“Why do you even ask that?” Patrick said.

They all know the rules going in, the simple facts.

“What we do is dangerous,” said two-time defending Grand Prix champ and St. Petersburg resident Sebastien Bourdais, who survived a harrowing crash at the Indianapolis 500 in 2017. “We travel at 220 miles per hour plus. When things go wrong, they can go really wrong. It’s part of the sport. It will never go away. Anybody who thinks it’s safe is not serious.”

Or look at Robert Wickens in that chair.

Wickens was a star as an IndyCar rookie last season. He won the St. Petersburg pole, the first driver to do that in his debut since Nigel Mansell in 2993. In the St. Pete race, Wickens led all but two laps, but came together late with Alexander Rossi, which opened the door for Bourdais to win. In May, Wickens was named Indianapolis 500 Rookie of the Year after leading for two laps and finishing ninth. He had four podiums and seven top-10 finishes in 14 starts. Then came Pocono. And the chair.

Wickens was racing side by side with Ryan Hunter-Reay. Neither man backed down. Wheels touched. Wickens’ car went over the nose of Hunter-Reay’s car and into the catch fencing and broke apart. He was cut out of what was left of it.

His spinal cord was not severed, only severely bruised, providing some daylight. Wickens works four to six hours a day, six days a week.

“I’m getting some stuff back,” Wickens said. “I get better each day. But it’s a long road. You feel like you’re on that road trip, a 100-mile road in a straight line without any scenery and you’re just working to get to the end. We’re getting there, one step at a time.”

“I think when you see something like that happens, you never want it to happen. But when it happens to a friend, it pulls on your heartstrings. All you want him to do is get as healthy as he can. From there, we’ll see how it plays out. The hope is that he will. ...”

Wickens has documented his progress on Facebook and Twitter. There is video of him managing to stand and hold his fiancée, Karli Woods, though she holds him up, too. Racers from around the sport responded with tweets.

“Amazing,” wrote NASCAR great Jimmie Johnson.

“Keep pushing, brother,” wrote Formula I star Lewis Hamilton.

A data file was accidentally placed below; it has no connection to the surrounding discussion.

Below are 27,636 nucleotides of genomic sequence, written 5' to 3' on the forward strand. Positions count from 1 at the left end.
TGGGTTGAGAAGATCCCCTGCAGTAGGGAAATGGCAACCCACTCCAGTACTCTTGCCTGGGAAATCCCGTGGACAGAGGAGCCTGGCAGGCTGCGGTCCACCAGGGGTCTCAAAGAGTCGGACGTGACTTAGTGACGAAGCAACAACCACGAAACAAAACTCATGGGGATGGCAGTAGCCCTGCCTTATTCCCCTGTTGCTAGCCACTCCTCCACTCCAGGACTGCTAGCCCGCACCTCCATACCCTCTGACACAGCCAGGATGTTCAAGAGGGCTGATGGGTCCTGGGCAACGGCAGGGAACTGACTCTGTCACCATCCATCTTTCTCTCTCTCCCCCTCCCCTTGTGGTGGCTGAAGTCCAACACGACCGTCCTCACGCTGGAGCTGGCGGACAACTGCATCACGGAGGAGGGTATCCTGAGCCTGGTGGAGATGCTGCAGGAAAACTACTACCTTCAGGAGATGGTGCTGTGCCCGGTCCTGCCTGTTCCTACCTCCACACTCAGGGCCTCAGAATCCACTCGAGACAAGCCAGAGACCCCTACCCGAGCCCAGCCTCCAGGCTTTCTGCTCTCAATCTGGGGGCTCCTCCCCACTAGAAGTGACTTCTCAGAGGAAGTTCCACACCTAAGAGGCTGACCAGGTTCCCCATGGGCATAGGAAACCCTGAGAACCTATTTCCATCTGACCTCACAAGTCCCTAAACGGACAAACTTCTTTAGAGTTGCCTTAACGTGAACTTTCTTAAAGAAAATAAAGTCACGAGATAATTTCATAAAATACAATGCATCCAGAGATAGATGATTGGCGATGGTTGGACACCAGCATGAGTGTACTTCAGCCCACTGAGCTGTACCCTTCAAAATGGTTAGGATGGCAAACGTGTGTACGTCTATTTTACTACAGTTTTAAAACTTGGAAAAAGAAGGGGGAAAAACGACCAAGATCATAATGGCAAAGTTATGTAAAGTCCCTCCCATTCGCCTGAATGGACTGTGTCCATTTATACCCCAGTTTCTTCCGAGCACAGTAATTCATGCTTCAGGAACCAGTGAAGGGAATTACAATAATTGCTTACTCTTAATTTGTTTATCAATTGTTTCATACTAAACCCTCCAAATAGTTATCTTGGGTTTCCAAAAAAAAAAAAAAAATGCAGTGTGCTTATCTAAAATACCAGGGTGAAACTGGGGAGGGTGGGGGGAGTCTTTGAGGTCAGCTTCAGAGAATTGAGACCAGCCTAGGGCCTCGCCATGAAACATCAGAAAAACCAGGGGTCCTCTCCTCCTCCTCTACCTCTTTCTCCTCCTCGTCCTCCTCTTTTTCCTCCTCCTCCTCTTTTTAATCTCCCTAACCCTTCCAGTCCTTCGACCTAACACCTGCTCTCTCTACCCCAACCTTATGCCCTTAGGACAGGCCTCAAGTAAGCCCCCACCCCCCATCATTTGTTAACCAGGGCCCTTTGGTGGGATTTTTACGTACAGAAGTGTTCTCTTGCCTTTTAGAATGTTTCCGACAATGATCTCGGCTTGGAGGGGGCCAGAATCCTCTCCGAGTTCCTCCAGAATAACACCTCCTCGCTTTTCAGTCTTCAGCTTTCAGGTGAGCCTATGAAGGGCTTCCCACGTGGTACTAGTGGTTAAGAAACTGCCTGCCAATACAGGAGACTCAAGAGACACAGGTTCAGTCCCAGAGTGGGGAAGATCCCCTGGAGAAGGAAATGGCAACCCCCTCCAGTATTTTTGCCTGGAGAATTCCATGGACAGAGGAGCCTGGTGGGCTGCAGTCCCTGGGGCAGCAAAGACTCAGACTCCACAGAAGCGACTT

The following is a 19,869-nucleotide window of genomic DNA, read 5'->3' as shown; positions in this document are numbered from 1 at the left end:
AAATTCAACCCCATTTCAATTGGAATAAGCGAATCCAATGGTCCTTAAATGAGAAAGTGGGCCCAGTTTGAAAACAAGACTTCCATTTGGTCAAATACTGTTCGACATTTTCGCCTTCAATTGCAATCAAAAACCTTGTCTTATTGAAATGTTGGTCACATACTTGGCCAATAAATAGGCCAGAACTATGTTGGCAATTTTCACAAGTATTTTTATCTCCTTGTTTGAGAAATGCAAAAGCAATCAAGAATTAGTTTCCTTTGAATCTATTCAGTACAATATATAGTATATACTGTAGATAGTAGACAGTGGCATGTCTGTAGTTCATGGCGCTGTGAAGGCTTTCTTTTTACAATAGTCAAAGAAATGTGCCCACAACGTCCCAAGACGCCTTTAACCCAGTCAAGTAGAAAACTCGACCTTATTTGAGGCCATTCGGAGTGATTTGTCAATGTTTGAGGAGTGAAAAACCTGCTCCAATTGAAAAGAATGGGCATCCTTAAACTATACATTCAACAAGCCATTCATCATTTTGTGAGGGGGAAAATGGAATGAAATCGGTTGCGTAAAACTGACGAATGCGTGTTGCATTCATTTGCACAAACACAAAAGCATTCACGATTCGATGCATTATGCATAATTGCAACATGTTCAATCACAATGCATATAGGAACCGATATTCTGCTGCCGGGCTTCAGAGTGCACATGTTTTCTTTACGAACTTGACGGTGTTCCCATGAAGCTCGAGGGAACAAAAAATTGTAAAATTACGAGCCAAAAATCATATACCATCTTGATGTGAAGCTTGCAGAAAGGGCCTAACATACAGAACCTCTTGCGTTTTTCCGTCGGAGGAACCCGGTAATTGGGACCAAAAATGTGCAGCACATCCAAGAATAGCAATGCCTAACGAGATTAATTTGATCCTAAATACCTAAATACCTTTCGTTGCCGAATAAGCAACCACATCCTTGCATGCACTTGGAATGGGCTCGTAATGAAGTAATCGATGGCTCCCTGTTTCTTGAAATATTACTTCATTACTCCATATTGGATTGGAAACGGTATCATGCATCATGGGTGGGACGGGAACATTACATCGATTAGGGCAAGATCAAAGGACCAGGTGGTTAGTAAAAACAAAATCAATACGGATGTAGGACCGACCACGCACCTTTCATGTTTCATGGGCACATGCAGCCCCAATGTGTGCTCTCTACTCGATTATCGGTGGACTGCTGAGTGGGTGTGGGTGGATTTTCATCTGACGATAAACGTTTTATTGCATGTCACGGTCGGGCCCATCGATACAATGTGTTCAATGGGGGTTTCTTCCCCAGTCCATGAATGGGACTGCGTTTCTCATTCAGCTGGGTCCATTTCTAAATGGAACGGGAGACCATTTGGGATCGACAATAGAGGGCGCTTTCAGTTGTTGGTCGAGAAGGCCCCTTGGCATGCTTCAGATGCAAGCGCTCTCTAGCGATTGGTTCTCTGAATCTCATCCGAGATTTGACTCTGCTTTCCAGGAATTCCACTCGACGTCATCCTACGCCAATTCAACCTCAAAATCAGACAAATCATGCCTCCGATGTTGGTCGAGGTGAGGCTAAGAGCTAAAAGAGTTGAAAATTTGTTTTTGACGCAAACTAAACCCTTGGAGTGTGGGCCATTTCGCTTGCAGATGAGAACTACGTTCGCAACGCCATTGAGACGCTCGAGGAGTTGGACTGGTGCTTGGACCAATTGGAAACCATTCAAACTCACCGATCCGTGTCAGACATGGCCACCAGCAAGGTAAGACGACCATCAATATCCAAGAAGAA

“With spinal injuries, you never know when that day will come when you don’t progress anymore,” Wickens said. “… They’ve told me the six- to nine-month frame is where you’ll see the most progression. And I’m kind of right at the beginning of that. Hopefully, I didn’t peak too soon.”

The goal remains the same, believe him or not.

“Yeah, 100 percent, the goal is to get back in an Indy car,” Wickens said. “We won’t know until I try it to see if it’s a reality. There have been so many remarkable drivers who have succeeded with hand controls. That makes me believe, no matter how my progression goes I will be in a race car again, just a matter of which car.”

Again, the question.

“Why?” Wickens said. “It’s all I know. That’s the biggest thing. From such a young age, I knew exactly what I wanted to do with my life. I told my parents when I was like 9 or 10 that I wanted to be a race car driver. They kind of laughed … this unachievable thing I wanted to do, like telling them I wanted to be the first man to go to Mars.”

Now, about the wedding. It’s in September.

“You know, even what I did before was hard to call dancing,” Wickens said with a smile. “Even if I stand perfectly still I can just wiggle my upper body. I don’t know, what defines dancing? That’s the big thing. If we can just stand and awkwardly stare at each other for three minutes, that would be pretty good as well.”

He might not walk again. He wants to race again.

“I want to finish this journey, not only for myself but for the whole racing community,” Wickens said. “I don’t want to fall short in any way.”

He smiled. Then he wheeled himself out of the room. The wedding is in seven months.

:arrow: https://www.tampabay.com/sports/2019/03 ... ive-again/
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Re: Bad Indy wreck at POCONO...........

Post by HiddenHollow » Sun Mar 10, 2019 1:16 pm

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Re: Bad Indy wreck at POCONO...........

Post by alenigma » Sun Mar 10, 2019 3:03 pm

Godspeed Mr. Wickens!
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Re: Bad Indy wreck at POCONO...........

Post by HiddenHollow » Tue Apr 02, 2019 7:37 am

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Re: Bad Indy wreck at POCONO...........

Post by HiddenHollow » Tue Apr 16, 2019 1:51 pm

Working hard, making progress.